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‘Develop your sense of how English works’

Don’t depend on spell- and grammar-checkers


from Get Started in Writing Historical Fiction by Emma Darwin



Don’t rely on the wonders of modern software to do the work for you. True, spellcheckers are very handy for the first-pass picking up of errors, but they’re not enough. They don’t know which you meant of homophones like stationery or stationary, discrete or discreet, or born, borne, bourne or bawn. Nor will they spot when you’ve written Hell when you meant He’ll.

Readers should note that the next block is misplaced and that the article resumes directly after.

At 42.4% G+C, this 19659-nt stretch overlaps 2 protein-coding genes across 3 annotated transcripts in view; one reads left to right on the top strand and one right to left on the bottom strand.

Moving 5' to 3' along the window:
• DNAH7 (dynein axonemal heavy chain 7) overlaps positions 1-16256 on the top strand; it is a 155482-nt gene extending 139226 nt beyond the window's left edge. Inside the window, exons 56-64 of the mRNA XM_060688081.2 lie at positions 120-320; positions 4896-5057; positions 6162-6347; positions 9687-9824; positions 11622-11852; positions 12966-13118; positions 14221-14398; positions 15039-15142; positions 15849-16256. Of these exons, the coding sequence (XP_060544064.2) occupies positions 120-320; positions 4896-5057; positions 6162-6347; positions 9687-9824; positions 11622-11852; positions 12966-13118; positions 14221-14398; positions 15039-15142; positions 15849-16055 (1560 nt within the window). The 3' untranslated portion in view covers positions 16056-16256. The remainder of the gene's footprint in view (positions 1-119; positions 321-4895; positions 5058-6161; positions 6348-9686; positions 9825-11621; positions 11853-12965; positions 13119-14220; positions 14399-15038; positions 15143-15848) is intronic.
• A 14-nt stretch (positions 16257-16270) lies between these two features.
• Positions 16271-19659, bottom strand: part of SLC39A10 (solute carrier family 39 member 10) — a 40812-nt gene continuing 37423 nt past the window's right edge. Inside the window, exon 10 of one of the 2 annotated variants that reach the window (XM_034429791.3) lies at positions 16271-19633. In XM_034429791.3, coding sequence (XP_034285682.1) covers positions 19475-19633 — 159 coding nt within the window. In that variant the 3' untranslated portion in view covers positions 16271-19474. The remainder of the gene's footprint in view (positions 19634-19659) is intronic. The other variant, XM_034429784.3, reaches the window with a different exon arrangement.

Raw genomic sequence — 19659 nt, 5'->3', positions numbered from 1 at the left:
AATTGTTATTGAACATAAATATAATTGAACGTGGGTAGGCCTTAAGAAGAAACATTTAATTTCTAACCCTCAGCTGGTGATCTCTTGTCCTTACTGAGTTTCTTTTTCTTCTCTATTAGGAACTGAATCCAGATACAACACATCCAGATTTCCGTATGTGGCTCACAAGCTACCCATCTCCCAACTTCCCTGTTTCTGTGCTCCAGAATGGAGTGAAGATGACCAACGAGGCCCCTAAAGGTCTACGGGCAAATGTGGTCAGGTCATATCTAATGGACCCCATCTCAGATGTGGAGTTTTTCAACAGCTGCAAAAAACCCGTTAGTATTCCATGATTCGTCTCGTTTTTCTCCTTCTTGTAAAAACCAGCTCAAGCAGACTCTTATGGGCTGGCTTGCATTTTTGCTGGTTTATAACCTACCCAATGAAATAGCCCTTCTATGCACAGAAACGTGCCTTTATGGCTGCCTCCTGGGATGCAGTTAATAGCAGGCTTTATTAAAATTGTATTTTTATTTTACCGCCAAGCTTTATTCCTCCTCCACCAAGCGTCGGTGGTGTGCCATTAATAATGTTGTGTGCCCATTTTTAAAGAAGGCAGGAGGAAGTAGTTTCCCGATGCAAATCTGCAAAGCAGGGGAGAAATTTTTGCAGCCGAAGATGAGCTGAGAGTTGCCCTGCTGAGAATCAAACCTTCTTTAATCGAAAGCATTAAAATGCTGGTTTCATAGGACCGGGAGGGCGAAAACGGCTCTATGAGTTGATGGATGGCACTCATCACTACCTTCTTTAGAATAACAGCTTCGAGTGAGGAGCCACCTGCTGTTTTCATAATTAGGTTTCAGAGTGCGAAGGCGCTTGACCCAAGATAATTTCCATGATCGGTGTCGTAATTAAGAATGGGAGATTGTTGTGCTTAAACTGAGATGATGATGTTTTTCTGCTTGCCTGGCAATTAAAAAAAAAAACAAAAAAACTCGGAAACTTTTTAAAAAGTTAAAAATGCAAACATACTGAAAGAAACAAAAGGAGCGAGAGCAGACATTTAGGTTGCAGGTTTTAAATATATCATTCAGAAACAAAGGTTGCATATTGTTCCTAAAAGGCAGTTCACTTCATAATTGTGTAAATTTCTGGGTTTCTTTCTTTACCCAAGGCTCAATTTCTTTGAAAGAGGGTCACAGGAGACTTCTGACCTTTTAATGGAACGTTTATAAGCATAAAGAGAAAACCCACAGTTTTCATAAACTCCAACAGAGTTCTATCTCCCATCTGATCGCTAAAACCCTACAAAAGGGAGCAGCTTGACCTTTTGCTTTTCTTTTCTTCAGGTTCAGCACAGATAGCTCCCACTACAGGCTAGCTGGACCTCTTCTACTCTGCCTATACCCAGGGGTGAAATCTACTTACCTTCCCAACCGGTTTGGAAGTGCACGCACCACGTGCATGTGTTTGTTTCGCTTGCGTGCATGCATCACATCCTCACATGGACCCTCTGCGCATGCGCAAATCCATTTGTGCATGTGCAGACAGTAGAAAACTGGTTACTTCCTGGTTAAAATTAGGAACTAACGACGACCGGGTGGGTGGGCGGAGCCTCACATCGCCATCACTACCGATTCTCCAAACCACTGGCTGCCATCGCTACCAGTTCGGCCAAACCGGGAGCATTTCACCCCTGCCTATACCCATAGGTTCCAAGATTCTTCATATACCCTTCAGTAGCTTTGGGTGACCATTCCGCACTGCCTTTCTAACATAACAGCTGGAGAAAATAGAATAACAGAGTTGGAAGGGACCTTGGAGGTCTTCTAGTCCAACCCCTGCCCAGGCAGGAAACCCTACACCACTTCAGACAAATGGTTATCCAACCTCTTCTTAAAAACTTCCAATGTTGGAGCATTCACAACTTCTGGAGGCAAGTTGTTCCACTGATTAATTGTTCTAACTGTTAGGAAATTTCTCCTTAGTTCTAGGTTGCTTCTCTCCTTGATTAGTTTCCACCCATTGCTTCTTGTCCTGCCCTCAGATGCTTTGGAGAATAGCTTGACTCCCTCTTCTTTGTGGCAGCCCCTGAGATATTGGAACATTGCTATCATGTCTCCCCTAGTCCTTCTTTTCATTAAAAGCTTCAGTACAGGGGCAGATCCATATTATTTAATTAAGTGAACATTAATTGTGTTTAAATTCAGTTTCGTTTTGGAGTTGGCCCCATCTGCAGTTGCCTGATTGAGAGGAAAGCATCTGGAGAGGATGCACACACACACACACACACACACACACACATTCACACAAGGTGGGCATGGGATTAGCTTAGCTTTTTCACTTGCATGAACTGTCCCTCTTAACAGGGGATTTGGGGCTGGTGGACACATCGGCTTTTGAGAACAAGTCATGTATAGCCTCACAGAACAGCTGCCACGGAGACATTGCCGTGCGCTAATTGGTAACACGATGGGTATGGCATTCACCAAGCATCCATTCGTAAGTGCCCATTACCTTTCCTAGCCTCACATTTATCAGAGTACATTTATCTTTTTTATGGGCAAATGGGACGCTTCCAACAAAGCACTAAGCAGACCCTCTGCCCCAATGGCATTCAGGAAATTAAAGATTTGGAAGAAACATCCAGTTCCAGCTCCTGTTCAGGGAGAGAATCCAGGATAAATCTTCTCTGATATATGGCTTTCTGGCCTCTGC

Automated grammar-checkers, on the other hand, are completely useless for creative writers, and will probably do your writing more harm than good. They’re calibrated for business English, not creative writing, and work crudely even at that level. In the short term, use writer friends as beta-readers. In the long-term, you need to develop your sense of how language works. Read thoughtfully, and get hold of decent reference books based on UK or US English, as appropriate. Don’t only look things up when someone tells you you’ve made a mistake, but also whenever you’re puzzled, interested or realize you don’t understand something: that way you will develop a wider, more accurate and less inhibited capacity to use the language.